What is perhaps interesting about this data: the lines drawn during WWII and the Cold War don’t appear to have changed. I find this very sad. I’m just a tiny single user running a very modest home network, yet I’m a target of Russia and China. And my network is likely much more secure than the average home network. I assume this means that all of us are being probed all of the time, and some of us are probably regularly compromised. I think we (meaning the entire industry) need to consider completely banning telnet and doing something real about securing IoT devices.

April 20, 2017

mcblockd automation progress

So far, so good. Nice to see this in the logs while I’m working on updates to mcblockd. This shows lines from my auth.log with the corresponding actions invoked in mcblockd. The key takeaway: nearly instantaneous response to login attempts from countries where I have the policy set to low tolerance, and the expected response for “US” networks where I have the tolerance set a little higher.

The way this works…

A mcblocklog process receives all auth.log entries via a pipe from syslogd. It uses a list of regular expressions (in a plain text file) to match offending lines in the log, then posts matched IP addresses to mcblockd as ‘logHit’ requests. Unlike my previous setup that periodically parsed entire logs, this happens in real time. mcblockd asks dwprdapd for prefix and country information, then applies configured policy. Depending on the policy for the network, mcblockd may instantly add an entry to its database and the pf table, or wait for the policy to be violated (number of hits over a configured time period). For foreign countries, I have the policy set to trigger from a single offending line, hence mcblockd will immediately add an entry to the pf table. For the U.S., I have the policy set to 5 hits in 7 days. These are experimental settings at the moment, it’s likely I’ll change them.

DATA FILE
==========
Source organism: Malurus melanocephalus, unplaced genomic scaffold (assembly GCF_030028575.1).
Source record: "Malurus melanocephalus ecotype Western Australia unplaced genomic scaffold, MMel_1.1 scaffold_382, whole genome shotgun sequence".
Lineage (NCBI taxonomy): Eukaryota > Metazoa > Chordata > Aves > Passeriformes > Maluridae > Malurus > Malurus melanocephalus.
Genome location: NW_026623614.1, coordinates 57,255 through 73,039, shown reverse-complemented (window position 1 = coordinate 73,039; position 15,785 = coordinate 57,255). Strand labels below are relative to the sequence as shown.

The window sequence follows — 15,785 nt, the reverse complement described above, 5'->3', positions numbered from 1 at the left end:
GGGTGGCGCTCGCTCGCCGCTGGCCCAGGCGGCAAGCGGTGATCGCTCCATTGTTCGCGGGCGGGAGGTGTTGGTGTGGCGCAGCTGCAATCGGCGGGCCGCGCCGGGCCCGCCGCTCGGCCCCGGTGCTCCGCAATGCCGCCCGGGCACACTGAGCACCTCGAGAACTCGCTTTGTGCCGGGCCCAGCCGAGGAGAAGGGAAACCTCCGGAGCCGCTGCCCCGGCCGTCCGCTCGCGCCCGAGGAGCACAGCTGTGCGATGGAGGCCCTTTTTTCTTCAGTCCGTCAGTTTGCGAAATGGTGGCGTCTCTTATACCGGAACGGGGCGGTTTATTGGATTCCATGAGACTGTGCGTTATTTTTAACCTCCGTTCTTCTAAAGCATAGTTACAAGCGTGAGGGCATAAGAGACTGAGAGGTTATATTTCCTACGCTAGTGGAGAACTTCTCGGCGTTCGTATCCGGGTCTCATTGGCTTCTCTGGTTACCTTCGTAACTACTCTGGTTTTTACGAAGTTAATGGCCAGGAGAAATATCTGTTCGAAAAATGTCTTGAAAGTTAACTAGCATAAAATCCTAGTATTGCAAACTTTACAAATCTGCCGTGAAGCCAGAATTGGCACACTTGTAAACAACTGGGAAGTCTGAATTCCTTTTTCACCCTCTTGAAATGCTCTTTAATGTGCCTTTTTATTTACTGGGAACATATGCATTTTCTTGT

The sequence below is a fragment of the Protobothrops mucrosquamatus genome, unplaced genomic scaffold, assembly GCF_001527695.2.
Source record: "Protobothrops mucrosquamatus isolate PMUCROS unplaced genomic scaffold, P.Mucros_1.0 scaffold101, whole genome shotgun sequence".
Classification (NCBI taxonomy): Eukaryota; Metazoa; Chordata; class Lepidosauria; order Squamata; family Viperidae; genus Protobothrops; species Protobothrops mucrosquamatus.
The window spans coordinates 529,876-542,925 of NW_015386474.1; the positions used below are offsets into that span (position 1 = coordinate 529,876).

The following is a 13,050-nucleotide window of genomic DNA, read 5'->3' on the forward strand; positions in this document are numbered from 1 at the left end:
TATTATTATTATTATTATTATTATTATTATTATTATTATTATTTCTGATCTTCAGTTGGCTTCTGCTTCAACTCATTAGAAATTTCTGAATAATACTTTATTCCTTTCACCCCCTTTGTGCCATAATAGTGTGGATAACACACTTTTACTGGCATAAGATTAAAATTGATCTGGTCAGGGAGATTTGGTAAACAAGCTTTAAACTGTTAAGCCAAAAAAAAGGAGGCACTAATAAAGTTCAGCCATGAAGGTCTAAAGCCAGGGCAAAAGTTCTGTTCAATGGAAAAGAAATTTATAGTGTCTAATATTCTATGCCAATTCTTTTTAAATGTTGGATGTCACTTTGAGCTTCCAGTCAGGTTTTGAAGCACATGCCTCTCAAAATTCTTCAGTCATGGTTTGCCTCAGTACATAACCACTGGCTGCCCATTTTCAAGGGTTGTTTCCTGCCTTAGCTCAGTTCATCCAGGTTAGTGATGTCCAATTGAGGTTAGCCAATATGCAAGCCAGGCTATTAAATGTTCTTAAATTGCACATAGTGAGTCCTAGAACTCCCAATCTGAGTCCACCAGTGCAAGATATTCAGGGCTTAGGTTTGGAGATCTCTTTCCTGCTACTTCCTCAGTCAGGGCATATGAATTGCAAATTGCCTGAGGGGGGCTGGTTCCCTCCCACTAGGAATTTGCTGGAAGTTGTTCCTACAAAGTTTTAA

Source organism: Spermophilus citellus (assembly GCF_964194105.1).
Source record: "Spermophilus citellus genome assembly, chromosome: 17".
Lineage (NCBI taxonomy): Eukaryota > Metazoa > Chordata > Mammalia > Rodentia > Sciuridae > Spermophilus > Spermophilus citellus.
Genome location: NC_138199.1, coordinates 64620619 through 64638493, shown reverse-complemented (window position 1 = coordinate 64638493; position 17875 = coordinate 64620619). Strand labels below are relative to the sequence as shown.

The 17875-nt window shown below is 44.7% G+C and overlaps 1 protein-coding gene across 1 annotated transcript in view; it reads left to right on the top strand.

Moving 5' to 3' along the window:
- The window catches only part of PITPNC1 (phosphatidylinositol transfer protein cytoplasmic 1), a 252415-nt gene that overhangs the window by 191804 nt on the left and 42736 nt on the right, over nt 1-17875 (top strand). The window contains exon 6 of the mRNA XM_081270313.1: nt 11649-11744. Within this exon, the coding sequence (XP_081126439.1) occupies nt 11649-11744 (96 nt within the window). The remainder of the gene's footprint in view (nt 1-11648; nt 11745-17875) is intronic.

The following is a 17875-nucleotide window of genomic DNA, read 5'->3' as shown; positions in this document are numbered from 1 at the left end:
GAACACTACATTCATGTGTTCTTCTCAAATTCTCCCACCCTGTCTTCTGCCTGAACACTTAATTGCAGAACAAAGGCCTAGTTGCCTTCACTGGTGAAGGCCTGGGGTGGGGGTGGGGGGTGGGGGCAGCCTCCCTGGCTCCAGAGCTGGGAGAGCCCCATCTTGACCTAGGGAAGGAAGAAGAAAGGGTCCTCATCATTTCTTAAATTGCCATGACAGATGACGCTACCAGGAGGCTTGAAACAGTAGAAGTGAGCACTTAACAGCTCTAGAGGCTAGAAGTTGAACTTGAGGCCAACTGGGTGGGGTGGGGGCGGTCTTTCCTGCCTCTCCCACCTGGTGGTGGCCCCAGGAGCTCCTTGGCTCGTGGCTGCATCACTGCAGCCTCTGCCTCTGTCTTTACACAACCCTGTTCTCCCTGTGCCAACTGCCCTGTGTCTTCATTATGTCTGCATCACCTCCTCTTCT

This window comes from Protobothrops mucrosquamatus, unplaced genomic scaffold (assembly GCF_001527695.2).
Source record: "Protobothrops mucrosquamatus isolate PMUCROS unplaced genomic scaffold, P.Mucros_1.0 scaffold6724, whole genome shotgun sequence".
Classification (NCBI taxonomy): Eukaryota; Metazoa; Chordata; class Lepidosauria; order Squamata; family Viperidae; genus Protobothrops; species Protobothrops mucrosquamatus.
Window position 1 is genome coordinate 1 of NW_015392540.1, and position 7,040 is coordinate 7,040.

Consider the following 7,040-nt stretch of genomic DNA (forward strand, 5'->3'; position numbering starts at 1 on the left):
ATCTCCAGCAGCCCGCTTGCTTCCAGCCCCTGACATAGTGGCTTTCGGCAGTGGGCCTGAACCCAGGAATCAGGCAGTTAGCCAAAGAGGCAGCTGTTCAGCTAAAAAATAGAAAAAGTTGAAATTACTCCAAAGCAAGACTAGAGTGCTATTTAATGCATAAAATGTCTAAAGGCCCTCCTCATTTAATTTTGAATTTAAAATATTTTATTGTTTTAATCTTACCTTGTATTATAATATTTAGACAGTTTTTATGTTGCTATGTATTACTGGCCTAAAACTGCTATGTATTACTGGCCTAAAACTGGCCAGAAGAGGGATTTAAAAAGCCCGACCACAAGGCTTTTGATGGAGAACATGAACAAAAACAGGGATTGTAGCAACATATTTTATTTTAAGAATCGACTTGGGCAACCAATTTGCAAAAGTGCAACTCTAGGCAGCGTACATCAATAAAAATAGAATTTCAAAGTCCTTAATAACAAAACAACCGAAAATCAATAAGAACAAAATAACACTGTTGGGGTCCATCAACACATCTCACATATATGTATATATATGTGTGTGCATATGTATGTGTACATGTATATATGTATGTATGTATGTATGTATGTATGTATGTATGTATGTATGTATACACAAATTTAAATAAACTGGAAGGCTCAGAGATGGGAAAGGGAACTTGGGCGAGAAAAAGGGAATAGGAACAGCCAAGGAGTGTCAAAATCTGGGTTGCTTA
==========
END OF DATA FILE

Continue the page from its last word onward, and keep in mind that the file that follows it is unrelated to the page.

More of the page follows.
Also part of the configured policy is how long an entry will live in the pf tables, by days. For countries which have no business connecting to my network, the policy is set long versus my own country. This is a common desired feature in an IPS (Intrusion Protection System). Another part of the policy is a ‘widest mask’ setting, to allow me to avoid blocking huge swaths of address space from a given country to whom I want to grant a bit of leniency (say the U.S. and Canada in my case).

Probably worth noting that if an address is already covered in the pf tables, mcblockd does nothing.

Also worth noting that the service is secured with libDwmAuth, using ECDH and 2048-bit RSA keys during authentication, then AES128 in GCM mode after authentication.

While the log entries below are for ssh, I have a similar process for web logs and mail server logs.

Apr 19 05:33:30 ria sshd[7695]: error: maximum authentication attempts exceeded
                    for root from port 43973 ssh2 [preauth]
Apr 19 05:33:30 ria mcblockd[1854]: [I] Added 81.96/12 (GB) to ssh_losers

Apr 19 06:09:50 ria sshd[7752]: error: maximum authentication attempts exceeded
                    for root from port 60635 ssh2 [preauth]
Apr 19 06:09:50 ria mcblockd[1854]: [I] Added 36.36/16 (CN) to ssh_losers

Apr 19 09:22:37 ria sshd[8123]: error: maximum authentication attempts exceeded
                    for root from port 60583 ssh2 [preauth]
Apr 19 09:22:37 ria mcblockd[1854]: [I] Added 123.96/15 (CN) to ssh_losers

Apr 19 09:29:38 ria sshd[8129]: Did not receive identification string from
Apr 19 09:29:43 ria sshd[8130]: Invalid user support from
Apr 19 09:29:43 ria sshd[8130]: Postponed keyboard-interactive for invalid user
                    support from port 53145 ssh2 [preauth]
Apr 19 09:29:43 ria sshd[8130]: error: PAM: authentication error for illegal user
                    support from
Apr 19 09:29:43 ria sshd[8130]: Failed keyboard-interactive/pam for invalid user
                    support from port 53145 ssh2
Apr 19 09:29:44 ria mcblockd[1854]: [I] Added 34.205.143/24 (US) to ssh_losers

Apr 19 14:11:40 ria sshd[8666]: error: maximum authentication attempts exceeded
                    for root from port 45585 ssh2 [preauth]
Apr 19 14:11:40 ria mcblockd[1854]: [I] Added 200.73.200/21 (EC) to ssh_losers

Apr 19 14:51:48 ria sshd[9272]: Invalid user admin from
Apr 19 14:51:48 ria mcblockd[1854]: [I] Added 77.39.0/17 (RU) to ssh_losers

Apr 19 15:31:18 ria sshd[17218]: Invalid user admin from
Apr 19 15:31:18 ria mcblockd[1854]: [I] Added 193.105.134/24 (SE) to ssh_losers

Apr 19 15:34:02 ria sshd[18020]: error: maximum authentication attempts exceeded
                    for root from port 44202 ssh2 [preauth]
Apr 19 15:34:02 ria mcblockd[31598]: [I] Added 85.90.192/19 (UA) to ssh_losers

Apr 19 15:58:13 ria sshd[23696]: error: maximum authentication attempts exceeded